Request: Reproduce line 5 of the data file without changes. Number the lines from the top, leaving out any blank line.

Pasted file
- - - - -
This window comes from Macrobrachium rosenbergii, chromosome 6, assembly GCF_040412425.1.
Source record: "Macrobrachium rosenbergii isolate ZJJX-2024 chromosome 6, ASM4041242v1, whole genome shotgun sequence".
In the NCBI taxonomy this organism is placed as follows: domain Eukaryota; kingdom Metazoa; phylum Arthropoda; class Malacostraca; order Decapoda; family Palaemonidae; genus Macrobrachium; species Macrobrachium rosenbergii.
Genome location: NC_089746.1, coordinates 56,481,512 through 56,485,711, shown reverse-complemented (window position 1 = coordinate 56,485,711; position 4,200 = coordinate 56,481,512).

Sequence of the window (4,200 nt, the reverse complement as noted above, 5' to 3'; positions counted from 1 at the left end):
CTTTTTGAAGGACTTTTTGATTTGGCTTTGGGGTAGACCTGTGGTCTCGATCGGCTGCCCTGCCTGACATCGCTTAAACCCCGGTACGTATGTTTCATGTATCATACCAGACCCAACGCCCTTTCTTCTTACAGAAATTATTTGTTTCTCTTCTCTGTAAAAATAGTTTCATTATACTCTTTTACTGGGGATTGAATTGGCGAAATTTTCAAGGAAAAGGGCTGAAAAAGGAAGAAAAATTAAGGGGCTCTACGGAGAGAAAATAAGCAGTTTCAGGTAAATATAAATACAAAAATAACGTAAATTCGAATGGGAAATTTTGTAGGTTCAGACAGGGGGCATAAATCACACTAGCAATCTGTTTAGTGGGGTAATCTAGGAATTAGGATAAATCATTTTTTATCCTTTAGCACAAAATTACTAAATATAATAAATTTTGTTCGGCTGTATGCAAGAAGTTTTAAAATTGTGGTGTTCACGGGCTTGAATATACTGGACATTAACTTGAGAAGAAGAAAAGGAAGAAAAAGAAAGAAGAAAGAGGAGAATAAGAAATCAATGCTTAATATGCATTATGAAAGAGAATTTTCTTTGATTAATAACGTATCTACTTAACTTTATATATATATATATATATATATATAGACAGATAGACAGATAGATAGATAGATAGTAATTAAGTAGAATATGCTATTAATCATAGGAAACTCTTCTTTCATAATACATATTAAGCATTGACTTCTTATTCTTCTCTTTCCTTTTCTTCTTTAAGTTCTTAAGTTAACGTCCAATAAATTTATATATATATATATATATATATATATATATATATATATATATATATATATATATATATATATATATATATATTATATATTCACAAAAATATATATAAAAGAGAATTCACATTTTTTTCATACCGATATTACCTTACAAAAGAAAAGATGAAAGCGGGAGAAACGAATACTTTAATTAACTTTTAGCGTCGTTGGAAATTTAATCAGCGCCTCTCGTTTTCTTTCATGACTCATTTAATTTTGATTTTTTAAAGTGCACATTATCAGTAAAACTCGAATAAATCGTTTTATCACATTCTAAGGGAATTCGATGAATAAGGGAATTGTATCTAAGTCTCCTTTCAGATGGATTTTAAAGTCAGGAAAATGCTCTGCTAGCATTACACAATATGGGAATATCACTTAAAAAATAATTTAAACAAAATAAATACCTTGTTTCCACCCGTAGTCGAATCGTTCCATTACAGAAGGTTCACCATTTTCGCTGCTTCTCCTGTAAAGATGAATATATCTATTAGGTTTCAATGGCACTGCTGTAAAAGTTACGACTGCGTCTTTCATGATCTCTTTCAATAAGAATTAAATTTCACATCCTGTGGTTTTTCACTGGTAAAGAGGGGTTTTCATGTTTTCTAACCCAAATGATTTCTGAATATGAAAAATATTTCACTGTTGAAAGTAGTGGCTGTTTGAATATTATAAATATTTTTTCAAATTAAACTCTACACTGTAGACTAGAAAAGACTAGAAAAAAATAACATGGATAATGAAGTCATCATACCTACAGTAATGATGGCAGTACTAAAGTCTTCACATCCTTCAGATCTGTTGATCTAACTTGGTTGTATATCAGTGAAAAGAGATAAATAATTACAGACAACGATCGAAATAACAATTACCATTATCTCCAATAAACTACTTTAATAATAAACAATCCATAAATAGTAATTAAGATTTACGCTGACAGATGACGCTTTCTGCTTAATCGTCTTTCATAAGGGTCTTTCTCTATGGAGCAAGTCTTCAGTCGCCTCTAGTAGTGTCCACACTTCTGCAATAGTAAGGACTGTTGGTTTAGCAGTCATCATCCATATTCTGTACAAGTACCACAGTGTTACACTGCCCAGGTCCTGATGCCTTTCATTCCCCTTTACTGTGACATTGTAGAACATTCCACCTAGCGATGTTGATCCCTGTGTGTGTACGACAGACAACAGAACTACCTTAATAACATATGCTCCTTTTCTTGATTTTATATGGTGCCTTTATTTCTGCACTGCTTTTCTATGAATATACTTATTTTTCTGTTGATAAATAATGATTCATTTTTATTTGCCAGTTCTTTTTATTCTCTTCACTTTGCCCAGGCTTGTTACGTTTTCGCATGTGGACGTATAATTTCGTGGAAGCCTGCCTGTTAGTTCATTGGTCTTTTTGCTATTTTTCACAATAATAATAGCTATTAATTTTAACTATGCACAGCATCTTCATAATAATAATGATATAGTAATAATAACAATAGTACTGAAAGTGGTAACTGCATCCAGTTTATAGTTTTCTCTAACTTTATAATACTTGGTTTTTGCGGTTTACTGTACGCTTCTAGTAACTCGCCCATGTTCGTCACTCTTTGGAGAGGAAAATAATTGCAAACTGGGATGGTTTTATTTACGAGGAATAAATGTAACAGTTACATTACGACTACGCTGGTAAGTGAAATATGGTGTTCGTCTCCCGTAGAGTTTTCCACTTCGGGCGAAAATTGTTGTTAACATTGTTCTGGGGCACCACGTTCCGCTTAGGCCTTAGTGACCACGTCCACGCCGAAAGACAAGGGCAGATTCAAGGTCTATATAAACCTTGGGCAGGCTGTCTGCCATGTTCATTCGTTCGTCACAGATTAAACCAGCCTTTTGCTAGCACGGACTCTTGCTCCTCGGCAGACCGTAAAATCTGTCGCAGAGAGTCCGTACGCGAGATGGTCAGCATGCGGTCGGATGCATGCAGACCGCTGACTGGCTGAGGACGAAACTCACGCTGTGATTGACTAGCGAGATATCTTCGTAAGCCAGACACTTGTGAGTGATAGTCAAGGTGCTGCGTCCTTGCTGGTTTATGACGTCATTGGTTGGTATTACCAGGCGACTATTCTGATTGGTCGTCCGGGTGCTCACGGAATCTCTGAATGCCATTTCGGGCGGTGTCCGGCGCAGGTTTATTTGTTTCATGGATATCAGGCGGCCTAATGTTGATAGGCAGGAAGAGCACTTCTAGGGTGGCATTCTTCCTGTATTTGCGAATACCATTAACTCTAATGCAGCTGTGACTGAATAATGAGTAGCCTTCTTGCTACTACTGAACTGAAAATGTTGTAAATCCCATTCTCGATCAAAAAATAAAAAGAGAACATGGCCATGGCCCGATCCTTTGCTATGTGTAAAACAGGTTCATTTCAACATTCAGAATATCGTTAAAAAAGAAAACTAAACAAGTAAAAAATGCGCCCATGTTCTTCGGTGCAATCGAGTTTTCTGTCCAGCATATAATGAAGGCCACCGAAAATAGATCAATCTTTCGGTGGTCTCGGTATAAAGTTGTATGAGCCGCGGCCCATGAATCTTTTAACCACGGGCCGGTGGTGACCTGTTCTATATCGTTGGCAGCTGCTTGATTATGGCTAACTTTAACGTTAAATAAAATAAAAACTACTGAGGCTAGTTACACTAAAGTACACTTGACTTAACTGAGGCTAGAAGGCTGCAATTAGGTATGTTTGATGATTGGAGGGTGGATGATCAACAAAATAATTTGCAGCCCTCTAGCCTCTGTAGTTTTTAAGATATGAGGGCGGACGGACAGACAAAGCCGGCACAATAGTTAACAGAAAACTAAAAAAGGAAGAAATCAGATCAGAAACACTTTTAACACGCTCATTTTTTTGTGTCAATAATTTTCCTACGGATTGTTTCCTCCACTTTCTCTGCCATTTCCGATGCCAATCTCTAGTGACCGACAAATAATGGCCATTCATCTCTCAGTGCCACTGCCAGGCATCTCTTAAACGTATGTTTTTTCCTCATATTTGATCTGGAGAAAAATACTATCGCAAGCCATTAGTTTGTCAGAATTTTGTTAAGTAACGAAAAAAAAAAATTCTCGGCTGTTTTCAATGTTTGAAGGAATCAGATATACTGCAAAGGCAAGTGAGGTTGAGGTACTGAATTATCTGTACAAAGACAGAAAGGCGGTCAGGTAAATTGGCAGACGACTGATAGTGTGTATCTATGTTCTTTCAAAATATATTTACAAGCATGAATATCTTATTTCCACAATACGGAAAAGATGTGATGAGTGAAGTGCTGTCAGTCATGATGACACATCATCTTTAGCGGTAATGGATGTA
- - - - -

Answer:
Sequence of the window (4,200 nt, the reverse complement as noted above, 5' to 3'; positions counted from 1 at the left end):